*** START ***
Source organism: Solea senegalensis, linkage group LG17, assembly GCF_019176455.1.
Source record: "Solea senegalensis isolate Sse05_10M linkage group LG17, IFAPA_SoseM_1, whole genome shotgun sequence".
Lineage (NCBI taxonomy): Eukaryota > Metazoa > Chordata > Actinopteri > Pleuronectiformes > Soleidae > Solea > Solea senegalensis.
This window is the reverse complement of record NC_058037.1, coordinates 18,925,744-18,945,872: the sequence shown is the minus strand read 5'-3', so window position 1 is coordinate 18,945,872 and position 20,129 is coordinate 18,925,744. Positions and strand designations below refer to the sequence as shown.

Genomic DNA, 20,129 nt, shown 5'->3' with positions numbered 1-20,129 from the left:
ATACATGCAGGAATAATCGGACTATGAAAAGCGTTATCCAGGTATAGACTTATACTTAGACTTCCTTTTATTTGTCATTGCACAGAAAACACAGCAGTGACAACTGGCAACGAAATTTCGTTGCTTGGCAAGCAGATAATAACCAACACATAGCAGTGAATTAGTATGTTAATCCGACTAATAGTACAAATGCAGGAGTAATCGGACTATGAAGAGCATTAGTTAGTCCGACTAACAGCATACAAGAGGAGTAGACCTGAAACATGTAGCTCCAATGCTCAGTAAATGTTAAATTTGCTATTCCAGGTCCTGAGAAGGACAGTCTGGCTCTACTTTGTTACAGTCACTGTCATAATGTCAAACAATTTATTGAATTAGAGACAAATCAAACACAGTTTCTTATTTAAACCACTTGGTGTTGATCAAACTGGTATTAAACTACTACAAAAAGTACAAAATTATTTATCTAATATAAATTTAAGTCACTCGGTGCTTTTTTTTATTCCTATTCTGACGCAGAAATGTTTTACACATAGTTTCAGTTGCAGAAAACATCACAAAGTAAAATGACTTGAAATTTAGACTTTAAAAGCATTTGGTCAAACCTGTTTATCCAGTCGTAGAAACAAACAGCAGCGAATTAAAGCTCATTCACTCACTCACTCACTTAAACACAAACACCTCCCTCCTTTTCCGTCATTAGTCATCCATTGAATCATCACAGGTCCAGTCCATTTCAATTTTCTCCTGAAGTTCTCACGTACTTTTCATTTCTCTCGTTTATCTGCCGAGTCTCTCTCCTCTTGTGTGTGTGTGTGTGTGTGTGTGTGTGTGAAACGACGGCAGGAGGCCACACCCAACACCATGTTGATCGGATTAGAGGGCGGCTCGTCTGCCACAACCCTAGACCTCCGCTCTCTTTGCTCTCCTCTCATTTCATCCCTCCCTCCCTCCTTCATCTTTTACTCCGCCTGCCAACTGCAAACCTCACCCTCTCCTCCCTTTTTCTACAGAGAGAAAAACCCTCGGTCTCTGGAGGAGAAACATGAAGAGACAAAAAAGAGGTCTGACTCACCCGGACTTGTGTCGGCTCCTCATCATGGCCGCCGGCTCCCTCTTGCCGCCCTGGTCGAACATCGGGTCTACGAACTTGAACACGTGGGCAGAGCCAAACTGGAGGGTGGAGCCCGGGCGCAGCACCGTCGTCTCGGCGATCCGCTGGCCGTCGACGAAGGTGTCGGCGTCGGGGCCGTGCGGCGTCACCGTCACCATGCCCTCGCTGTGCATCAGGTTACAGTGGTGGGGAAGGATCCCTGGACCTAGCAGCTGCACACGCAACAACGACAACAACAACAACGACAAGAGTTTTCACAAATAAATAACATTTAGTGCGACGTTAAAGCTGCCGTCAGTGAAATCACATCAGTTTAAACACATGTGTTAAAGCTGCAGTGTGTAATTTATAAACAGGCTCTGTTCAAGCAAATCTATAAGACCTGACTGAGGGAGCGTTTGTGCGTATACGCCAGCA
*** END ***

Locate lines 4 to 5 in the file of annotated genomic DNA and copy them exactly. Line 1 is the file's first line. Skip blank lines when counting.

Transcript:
This window is the reverse complement of record NC_058037.1, coordinates 18,925,744-18,945,872: the sequence shown is the minus strand read 5'-3', so window position 1 is coordinate 18,945,872 and position 20,129 is coordinate 18,925,744. Positions and strand designations below refer to the sequence as shown.

Genomic DNA, 20,129 nt, shown 5'->3' with positions numbered 1-20,129 from the left: